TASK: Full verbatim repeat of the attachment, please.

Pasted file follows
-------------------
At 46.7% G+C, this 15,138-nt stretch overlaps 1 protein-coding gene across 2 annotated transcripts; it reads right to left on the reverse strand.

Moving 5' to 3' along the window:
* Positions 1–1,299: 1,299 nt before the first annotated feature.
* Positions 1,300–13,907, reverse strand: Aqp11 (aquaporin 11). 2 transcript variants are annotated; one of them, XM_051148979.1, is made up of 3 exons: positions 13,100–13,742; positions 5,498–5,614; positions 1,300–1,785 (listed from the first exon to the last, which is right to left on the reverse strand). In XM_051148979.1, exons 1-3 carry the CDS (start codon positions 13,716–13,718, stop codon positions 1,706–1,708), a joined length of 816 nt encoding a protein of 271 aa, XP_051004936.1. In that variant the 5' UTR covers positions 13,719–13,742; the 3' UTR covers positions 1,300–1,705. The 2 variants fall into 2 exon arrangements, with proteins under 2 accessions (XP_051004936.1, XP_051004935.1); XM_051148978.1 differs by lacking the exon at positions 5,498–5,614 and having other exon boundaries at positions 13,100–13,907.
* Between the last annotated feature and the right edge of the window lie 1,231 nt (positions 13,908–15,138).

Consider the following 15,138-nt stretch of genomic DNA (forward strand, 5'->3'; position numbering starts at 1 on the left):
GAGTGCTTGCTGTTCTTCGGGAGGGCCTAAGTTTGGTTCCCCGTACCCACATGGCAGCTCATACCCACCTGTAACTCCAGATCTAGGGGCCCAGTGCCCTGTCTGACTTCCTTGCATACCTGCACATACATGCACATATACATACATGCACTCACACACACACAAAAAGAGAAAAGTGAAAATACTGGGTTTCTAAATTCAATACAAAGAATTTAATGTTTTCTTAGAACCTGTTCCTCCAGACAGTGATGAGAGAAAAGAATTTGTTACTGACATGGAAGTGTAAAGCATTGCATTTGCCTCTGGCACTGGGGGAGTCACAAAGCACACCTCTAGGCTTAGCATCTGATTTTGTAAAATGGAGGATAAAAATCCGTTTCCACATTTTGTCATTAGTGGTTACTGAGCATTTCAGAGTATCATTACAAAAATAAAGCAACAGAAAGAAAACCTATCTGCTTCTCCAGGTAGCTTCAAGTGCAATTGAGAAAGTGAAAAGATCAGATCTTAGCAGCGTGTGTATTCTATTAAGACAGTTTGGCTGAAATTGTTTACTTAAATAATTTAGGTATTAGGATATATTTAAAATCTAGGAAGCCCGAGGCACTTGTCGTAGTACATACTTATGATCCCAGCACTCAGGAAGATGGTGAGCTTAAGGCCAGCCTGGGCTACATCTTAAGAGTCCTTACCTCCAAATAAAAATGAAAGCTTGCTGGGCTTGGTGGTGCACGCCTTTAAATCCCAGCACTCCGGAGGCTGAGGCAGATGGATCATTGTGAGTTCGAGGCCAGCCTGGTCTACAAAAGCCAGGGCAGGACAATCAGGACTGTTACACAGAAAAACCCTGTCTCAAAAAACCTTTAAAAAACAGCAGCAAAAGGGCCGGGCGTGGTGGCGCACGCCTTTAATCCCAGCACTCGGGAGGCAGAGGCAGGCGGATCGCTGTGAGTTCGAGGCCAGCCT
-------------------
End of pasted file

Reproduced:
At 46.7% G+C, this 15,138-nt stretch overlaps 1 protein-coding gene across 2 annotated transcripts; it reads right to left on the reverse strand.

Moving 5' to 3' along the window:
* Positions 1–1,299: 1,299 nt before the first annotated feature.
* Positions 1,300–13,907, reverse strand: Aqp11 (aquaporin 11). 2 transcript variants are annotated; one of them, XM_051148979.1, is made up of 3 exons: positions 13,100–13,742; positions 5,498–5,614; positions 1,300–1,785 (listed from the first exon to the last, which is right to left on the reverse strand). In XM_051148979.1, exons 1-3 carry the CDS (start codon positions 13,716–13,718, stop codon positions 1,706–1,708), a joined length of 816 nt encoding a protein of 271 aa, XP_051004936.1. In that variant the 5' UTR covers positions 13,719–13,742; the 3' UTR covers positions 1,300–1,705. The 2 variants fall into 2 exon arrangements, with proteins under 2 accessions (XP_051004936.1, XP_051004935.1); XM_051148978.1 differs by lacking the exon at positions 5,498–5,614 and having other exon boundaries at positions 13,100–13,907.
* Between the last annotated feature and the right edge of the window lie 1,231 nt (positions 13,908–15,138).

Consider the following 15,138-nt stretch of genomic DNA (forward strand, 5'->3'; position numbering starts at 1 on the left):
GAGTGCTTGCTGTTCTTCGGGAGGGCCTAAGTTTGGTTCCCCGTACCCACATGGCAGCTCATACCCACCTGTAACTCCAGATCTAGGGGCCCAGTGCCCTGTCTGACTTCCTTGCATACCTGCACATACATGCACATATACATACATGCACTCACACACACACAAAAAGAGAAAAGTGAAAATACTGGGTTTCTAAATTCAATACAAAGAATTTAATGTTTTCTTAGAACCTGTTCCTCCAGACAGTGATGAGAGAAAAGAATTTGTTACTGACATGGAAGTGTAAAGCATTGCATTTGCCTCTGGCACTGGGGGAGTCACAAAGCACACCTCTAGGCTTAGCATCTGATTTTGTAAAATGGAGGATAAAAATCCGTTTCCACATTTTGTCATTAGTGGTTACTGAGCATTTCAGAGTATCATTACAAAAATAAAGCAACAGAAAGAAAACCTATCTGCTTCTCCAGGTAGCTTCAAGTGCAATTGAGAAAGTGAAAAGATCAGATCTTAGCAGCGTGTGTATTCTATTAAGACAGTTTGGCTGAAATTGTTTACTTAAATAATTTAGGTATTAGGATATATTTAAAATCTAGGAAGCCCGAGGCACTTGTCGTAGTACATACTTATGATCCCAGCACTCAGGAAGATGGTGAGCTTAAGGCCAGCCTGGGCTACATCTTAAGAGTCCTTACCTCCAAATAAAAATGAAAGCTTGCTGGGCTTGGTGGTGCACGCCTTTAAATCCCAGCACTCCGGAGGCTGAGGCAGATGGATCATTGTGAGTTCGAGGCCAGCCTGGTCTACAAAAGCCAGGGCAGGACAATCAGGACTGTTACACAGAAAAACCCTGTCTCAAAAAACCTTTAAAAAACAGCAGCAAAAGGGCCGGGCGTGGTGGCGCACGCCTTTAATCCCAGCACTCGGGAGGCAGAGGCAGGCGGATCGCTGTGAGTTCGAGGCCAGCCT